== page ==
Referring next to the configuration illustrated in FIGS. 7 and 8, here the conveyor section 10' is illustrated as a curved section to form a curved pass line as opposed to the straight section illustrated in FIGS. 1 and 2. Again, similar parts are designated with the same reference numerals. Also, the operation of this embodiment is identical to that illustrated in FIG. 1, the only real difference being that the idler pulleys 24 are mounted on the inside of bottom cover 13 instead of on the side rails 12 or 12'.
Rollers 14' on this curved section are not driven, and only alternate rollers 14 are actually driven. However, all rollers may be driven if desired. Rollers 14' which are illustrated in FIG. 7 have been removed in FIG. 8 for the purpose of illustration.
FIG. 9 diagrammatically illustrates a novel zero pressure accumulation conveyor utilizing the torque-transmitting drive of the present invention. Here, the live or driven rollers 14 are driven in sections or groups with four rollers per section. For example, the four driven rollers 14b constitute one section. There is also a roller section of four rollers 14a to the left and a section of four rollers 14d to the right, and so on.
The four conveyor rollers 14a at the left of the Figure (only the last one is illustrated) are driven by belt 17a, the next series of rollers 14b are driven by belt 17b, and the next series of driven rollers 14c are driven by belt 17c. Each conveyor section is driven in the identical manner as the previous section.
The fundamentals of the belt drive are basically the same as that illustrated in previous Figures, and accordingly, like parts are designated with the same reference numerals, with the exception that letter subscripts are designated with some of the reference numerals to indicate segregation of the conveyor into section a, b, c, d, etc.
As each conveyor section is driven in an identical manner, the drive for conveyor rollers 14b will be described. Starting at the lower left-hand portion of the Figure, drive belt 17b is directly driven by and rides directly on drive sleeve 34b and the belt is thus driven upwardly as viewed in the Figure and wraps over the top of snub roller 40 and thereafter passes over a second snub roller 41, which is spaced from snub roller 40, both of said snub rollers 40 and 41 underlie driven rollers 14b. Snub rollers 40 and 41 are positioned to snub this strand of endless belt 17b up into driving engagement with the underside of all four driven rollers 14b which are positioned between the spaced snub rollers 40 and 41. The conveyor rollers are thus driven from underneath and since the endless belt 17b does not pass over the rollers 14b, it is less likely for objects or clothing to become entangled with the drive belt, and in addition, it is not necessary to provide annular grooves in rollers 14b for the drive belt 17b to ride.
Snub rollers 40 and 41 protrude slightly up into the space between adjacent drive rollers 14 in order to increase the amount of wrap of the drive belt 17b about the underside of rollers 14b. This, of course, increases the frictional drive engagement or contact length between belt 17b and the underside of rollers 14b. To even further assist in this, a center free-wheeling snub roller 42 is also provided in the same manner so that the degree of wrap of belt 17b about the underside of the two adjacent driven rollers will be increased. The result is that packages are conveyed on top of rollers 14b in the direction as indicated by arrow 55.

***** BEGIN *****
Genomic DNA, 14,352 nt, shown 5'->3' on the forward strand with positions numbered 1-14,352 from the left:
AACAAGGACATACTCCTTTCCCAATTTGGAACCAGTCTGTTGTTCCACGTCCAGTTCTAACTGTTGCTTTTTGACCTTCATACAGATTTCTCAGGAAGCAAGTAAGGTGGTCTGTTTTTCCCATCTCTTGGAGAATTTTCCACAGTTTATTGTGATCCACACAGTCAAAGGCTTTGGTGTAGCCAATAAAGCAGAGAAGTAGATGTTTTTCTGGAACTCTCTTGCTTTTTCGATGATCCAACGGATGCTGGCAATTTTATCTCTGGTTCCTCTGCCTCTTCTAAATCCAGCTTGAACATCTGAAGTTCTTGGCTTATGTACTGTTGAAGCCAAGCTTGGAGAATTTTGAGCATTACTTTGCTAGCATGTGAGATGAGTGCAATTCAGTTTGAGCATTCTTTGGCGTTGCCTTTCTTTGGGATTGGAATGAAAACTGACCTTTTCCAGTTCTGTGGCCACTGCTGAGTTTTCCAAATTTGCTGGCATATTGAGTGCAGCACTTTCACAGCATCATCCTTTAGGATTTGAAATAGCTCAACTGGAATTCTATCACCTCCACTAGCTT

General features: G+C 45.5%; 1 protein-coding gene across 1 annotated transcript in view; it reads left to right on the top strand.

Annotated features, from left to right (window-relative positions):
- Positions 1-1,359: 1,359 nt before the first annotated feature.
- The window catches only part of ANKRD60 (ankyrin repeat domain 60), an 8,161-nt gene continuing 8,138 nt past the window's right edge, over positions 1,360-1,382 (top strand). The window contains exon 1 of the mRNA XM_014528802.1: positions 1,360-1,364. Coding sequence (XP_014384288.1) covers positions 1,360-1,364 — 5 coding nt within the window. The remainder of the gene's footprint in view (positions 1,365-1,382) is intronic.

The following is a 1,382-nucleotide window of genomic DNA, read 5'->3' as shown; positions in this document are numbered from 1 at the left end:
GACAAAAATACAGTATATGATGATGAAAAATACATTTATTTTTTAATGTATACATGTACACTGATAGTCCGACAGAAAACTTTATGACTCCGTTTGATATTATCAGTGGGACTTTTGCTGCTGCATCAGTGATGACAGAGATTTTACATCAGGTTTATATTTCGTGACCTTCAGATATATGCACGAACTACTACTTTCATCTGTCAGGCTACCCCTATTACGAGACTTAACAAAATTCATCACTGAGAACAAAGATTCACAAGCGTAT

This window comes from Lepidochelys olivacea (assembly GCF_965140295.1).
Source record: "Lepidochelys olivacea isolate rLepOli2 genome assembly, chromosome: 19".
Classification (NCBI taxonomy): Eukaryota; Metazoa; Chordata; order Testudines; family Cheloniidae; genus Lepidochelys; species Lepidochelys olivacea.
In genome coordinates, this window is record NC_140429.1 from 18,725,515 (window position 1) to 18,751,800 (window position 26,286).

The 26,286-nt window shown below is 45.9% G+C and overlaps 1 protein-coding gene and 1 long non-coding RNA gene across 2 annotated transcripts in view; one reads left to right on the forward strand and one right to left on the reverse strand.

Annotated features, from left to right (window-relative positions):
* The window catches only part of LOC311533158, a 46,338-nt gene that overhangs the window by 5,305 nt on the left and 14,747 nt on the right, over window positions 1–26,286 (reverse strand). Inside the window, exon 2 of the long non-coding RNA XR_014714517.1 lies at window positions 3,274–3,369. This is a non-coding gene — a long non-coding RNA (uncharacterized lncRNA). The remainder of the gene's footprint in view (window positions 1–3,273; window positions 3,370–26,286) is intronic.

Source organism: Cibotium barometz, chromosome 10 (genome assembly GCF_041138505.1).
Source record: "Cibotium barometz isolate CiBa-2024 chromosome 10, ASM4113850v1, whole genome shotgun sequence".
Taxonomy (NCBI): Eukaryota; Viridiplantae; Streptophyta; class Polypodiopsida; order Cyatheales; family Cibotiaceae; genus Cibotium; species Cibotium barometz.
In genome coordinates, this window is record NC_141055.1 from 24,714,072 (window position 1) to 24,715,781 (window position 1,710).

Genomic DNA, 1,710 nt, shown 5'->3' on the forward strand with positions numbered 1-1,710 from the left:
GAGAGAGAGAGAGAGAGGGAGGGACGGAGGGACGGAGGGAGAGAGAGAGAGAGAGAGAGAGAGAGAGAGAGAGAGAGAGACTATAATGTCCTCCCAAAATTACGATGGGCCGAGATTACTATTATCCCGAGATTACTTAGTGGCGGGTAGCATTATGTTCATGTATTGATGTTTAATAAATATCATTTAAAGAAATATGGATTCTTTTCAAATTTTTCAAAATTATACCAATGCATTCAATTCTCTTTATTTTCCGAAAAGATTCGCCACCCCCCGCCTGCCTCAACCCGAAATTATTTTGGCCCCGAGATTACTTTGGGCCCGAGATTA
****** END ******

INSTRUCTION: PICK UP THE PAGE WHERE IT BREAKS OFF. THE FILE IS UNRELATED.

After endless belt 17b passes over snub roller 41, it proceeds downwardly and then wraps about bearing sleeve 18, and then proceeds to loop over idler pulley 44 and then continues to the left of the Figure and loops over idler pulley 43 and then downwardly to the point of beginning or the point of first description. As previously explained, drive sleeves 34b and 34c normally rotate with drive shaft 15, and bearing sleeve 18 rotates in the opposite direction.
The conveyor illustrated in FIG. 9 is set up as a zero pressure accumulation conveyor. In other words, if packages accumulate on section 14b of the conveyor, these packages will depress a bar lever 47 to the left and hold it in this position and thus at the same time actuate limit switch 49c. When limit switch 49c is thus activated, it in turn actuates solenoid 48c appearing in the lower right-hand corner of the Figure, which causes solenoid bar 50 to extend upwardly and engage arm 51 depending from rotating drive sleeve 34c. When this occurs, further rotations of drive sleeve 34c are stopped and thus drive belt 17c no longer continues to move and thus drive of the entire preceeding conveyor section 14c is temporarily stopped until such time that the packages depressing lever 47c move on to de-activate limit switch 49c.
While drive sleeve 34c is in its stop position as just described, drive shaft 15 nevertheless continues to rotate within sleeve 34c, and bearing sleeve 17 continues to rotate thereon as it is still being driven by belt 17b.
Each section of the conveyor is set up in the same manner so that the previous section will be stopped when packages accumulate on any adjacent advanced conveyor section. Thus, in each stalled conveyor section, no conveyor drive is being supplied to packages being conveyed thereon at that time and thus this conveyor is described as a zero pressure accumulation conveyor.
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|US20060231812 *||Apr 1, 2005||Oct 19, 2006||Ziech James F||Cable driven drive mechanism|
|US20080164125 *||Jan 8, 2008||Jul 10, 2008||Dematic Corp.||Dynamic singulator|
|US20080194187 *||Aug 21, 2007||Aug 14, 2008||Alto U.S. Inc.||Elastic drive belt assembly|
|US20110083941 *||Dec 20, 2010||Apr 14, 2011||Dematic Corp.||Dynamic singulator|
|U.S. Classification||198/790, 474/63, 464/30, 474/166|
|International Classification||B65G47/26, B65G13/07, B65G47/28|